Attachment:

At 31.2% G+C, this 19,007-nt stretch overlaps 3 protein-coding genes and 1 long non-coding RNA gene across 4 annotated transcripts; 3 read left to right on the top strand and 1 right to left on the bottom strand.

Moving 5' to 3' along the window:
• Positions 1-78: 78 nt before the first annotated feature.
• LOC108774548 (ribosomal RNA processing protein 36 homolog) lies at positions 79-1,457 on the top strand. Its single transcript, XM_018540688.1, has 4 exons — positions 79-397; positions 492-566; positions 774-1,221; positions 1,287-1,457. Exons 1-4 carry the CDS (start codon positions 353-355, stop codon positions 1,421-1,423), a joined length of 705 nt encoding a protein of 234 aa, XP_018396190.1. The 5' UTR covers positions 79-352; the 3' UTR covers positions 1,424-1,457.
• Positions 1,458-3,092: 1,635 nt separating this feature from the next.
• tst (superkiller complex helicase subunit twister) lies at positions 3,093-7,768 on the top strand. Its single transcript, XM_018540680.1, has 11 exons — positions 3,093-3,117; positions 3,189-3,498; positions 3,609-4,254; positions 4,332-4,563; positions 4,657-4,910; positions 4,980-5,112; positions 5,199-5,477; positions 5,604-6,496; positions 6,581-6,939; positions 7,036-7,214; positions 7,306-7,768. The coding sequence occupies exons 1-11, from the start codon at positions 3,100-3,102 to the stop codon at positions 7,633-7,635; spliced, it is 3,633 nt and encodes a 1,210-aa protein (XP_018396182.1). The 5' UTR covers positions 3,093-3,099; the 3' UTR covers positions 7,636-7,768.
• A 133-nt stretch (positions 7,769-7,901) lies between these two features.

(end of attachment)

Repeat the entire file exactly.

At 31.2% G+C, this 19,007-nt stretch overlaps 3 protein-coding genes and 1 long non-coding RNA gene across 4 annotated transcripts; 3 read left to right on the top strand and 1 right to left on the bottom strand.

Moving 5' to 3' along the window:
• Positions 1-78: 78 nt before the first annotated feature.
• LOC108774548 (ribosomal RNA processing protein 36 homolog) lies at positions 79-1,457 on the top strand. Its single transcript, XM_018540688.1, has 4 exons — positions 79-397; positions 492-566; positions 774-1,221; positions 1,287-1,457. Exons 1-4 carry the CDS (start codon positions 353-355, stop codon positions 1,421-1,423), a joined length of 705 nt encoding a protein of 234 aa, XP_018396190.1. The 5' UTR covers positions 79-352; the 3' UTR covers positions 1,424-1,457.
• Positions 1,458-3,092: 1,635 nt separating this feature from the next.
• tst (superkiller complex helicase subunit twister) lies at positions 3,093-7,768 on the top strand. Its single transcript, XM_018540680.1, has 11 exons — positions 3,093-3,117; positions 3,189-3,498; positions 3,609-4,254; positions 4,332-4,563; positions 4,657-4,910; positions 4,980-5,112; positions 5,199-5,477; positions 5,604-6,496; positions 6,581-6,939; positions 7,036-7,214; positions 7,306-7,768. The coding sequence occupies exons 1-11, from the start codon at positions 3,100-3,102 to the stop codon at positions 7,633-7,635; spliced, it is 3,633 nt and encodes a 1,210-aa protein (XP_018396182.1). The 5' UTR covers positions 3,093-3,099; the 3' UTR covers positions 7,636-7,768.
• A 133-nt stretch (positions 7,769-7,901) lies between these two features.